Friday seems like a good time to take a step back and look around the country at a slate of school choice legislation. Writing on the Flypaper blog, Jamie Davies O’Leary highlights a number of proposals in Ohio that are being given serious consideration, including:
- Expanding the Cleveland voucher program statewide, removing all enrollment caps and the “failing school” requirement
- Establishing a scholarship program available to all special-needs students, not just those with autism
- Creating education “savings accounts” that would empower parents to save additional scholarship funds for future educational use
Meanwhile, Amy Graham at redefinED has provided updates on bills advancing in Indiana and Pennsylvania — states that already have school choice programs but are taking some serious looks at expanding opportunities. She also takes note of Arizona, which among other school choice enhancements is looking to develop “Empowerment Accounts” for special-needs students. Georgia has several bills to strengthen its special-needs scholarship program, while Oklahoma is considering a Parental Choice in Education Act.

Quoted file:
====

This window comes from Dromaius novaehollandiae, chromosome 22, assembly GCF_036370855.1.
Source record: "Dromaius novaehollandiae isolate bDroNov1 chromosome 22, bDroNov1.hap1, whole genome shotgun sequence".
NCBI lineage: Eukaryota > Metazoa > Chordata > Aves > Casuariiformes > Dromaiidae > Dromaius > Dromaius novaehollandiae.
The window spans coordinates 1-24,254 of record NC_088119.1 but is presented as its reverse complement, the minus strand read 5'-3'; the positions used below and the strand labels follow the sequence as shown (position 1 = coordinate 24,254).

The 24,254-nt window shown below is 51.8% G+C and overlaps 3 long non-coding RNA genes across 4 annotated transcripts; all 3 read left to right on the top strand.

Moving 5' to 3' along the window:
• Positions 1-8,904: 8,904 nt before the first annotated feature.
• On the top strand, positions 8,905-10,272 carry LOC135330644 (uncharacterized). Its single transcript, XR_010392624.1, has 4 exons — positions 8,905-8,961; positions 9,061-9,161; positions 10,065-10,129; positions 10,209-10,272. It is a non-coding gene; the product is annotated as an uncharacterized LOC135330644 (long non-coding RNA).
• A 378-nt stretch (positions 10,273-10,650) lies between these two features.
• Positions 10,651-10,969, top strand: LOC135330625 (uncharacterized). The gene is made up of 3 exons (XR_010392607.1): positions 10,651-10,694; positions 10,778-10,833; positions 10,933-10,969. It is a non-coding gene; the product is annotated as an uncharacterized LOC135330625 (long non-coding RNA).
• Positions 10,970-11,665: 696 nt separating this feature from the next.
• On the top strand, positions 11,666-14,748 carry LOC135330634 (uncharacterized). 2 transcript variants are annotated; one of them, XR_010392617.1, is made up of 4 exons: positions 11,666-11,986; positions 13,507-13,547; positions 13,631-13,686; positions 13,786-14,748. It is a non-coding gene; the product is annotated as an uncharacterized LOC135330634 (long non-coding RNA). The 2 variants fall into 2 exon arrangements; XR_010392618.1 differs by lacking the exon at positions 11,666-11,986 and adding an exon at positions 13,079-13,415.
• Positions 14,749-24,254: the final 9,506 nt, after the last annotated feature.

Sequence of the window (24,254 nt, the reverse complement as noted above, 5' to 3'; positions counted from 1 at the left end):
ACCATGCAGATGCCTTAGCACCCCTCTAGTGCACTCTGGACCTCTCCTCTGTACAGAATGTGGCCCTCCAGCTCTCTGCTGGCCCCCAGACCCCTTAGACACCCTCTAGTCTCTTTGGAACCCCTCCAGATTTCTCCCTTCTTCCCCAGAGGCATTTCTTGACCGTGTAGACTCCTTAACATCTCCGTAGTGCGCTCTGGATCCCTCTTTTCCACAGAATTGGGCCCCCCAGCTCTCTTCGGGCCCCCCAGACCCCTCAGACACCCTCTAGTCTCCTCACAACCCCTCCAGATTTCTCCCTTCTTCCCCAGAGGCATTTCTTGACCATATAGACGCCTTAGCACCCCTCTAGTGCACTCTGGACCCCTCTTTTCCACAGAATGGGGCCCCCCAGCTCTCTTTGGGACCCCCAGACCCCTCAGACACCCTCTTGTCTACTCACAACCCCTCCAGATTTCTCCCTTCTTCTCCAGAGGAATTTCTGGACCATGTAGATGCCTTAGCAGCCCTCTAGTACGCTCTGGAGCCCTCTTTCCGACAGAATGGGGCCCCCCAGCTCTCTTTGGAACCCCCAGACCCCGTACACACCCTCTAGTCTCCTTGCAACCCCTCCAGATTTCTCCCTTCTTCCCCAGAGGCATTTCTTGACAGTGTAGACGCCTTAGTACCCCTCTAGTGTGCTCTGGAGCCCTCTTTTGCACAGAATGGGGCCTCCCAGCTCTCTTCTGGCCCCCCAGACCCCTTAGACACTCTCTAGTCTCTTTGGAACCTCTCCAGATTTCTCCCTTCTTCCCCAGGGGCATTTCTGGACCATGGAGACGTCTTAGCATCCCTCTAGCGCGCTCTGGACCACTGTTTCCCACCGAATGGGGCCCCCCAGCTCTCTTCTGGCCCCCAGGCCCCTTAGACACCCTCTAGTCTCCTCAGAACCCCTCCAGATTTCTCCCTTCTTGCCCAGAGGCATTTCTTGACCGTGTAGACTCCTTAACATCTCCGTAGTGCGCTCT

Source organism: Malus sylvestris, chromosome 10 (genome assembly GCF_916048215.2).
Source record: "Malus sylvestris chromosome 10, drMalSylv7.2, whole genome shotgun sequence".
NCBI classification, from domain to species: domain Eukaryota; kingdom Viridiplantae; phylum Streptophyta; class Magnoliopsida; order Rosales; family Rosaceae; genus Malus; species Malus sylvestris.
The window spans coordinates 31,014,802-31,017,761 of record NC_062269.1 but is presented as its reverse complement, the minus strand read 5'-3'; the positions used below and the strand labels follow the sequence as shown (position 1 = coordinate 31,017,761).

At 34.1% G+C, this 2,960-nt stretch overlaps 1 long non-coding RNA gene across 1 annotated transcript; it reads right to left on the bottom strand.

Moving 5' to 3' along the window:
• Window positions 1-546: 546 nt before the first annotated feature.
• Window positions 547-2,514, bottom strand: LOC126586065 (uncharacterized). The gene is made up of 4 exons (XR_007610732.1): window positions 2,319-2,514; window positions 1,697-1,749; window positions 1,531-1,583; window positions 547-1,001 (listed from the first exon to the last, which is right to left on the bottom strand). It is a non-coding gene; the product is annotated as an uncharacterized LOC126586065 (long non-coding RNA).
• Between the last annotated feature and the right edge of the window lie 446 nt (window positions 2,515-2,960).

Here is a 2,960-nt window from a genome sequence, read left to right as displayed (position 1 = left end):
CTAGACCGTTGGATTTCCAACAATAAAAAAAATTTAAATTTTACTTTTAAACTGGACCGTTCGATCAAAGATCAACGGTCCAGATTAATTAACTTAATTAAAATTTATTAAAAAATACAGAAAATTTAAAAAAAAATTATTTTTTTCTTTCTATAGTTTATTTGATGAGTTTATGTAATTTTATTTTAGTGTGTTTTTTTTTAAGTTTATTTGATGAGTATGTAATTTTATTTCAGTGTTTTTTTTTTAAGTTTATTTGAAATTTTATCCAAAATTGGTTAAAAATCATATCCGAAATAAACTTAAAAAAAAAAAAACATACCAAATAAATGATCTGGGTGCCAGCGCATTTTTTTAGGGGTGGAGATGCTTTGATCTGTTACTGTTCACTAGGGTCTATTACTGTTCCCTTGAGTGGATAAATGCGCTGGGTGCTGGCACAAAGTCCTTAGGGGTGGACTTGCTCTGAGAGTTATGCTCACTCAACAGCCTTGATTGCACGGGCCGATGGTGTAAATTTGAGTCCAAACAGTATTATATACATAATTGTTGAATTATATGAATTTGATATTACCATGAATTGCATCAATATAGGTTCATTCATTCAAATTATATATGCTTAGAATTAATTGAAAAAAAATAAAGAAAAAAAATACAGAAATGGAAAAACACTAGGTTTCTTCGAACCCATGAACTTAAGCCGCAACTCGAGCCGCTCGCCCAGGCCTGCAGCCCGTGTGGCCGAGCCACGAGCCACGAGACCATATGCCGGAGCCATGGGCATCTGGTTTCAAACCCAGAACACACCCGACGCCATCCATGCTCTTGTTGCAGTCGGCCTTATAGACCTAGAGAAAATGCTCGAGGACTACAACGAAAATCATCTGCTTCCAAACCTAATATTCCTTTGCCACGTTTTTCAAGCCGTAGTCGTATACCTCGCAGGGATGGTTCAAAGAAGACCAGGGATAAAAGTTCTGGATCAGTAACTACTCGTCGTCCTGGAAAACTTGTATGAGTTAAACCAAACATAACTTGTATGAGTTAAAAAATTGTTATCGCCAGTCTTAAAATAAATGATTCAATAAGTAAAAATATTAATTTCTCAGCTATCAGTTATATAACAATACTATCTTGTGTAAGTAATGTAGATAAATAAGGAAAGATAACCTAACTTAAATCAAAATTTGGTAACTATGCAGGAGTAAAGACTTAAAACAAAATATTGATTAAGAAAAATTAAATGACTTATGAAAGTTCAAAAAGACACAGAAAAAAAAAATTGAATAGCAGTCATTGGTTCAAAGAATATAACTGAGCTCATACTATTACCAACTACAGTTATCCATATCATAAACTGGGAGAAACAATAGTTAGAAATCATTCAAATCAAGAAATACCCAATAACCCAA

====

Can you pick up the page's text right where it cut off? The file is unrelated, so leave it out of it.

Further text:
Maybe I’m a bit partial, but it seems like Colorado’s HB 1048 tuition tax credit legislation should be added to the list, too. While it faces a steep and uphill battle this year, the idea has begun to gain some traction here. Regardless of whether one counts Colorado, 2011 definitely has brought progress nationwide to expand the boundaries of school choice.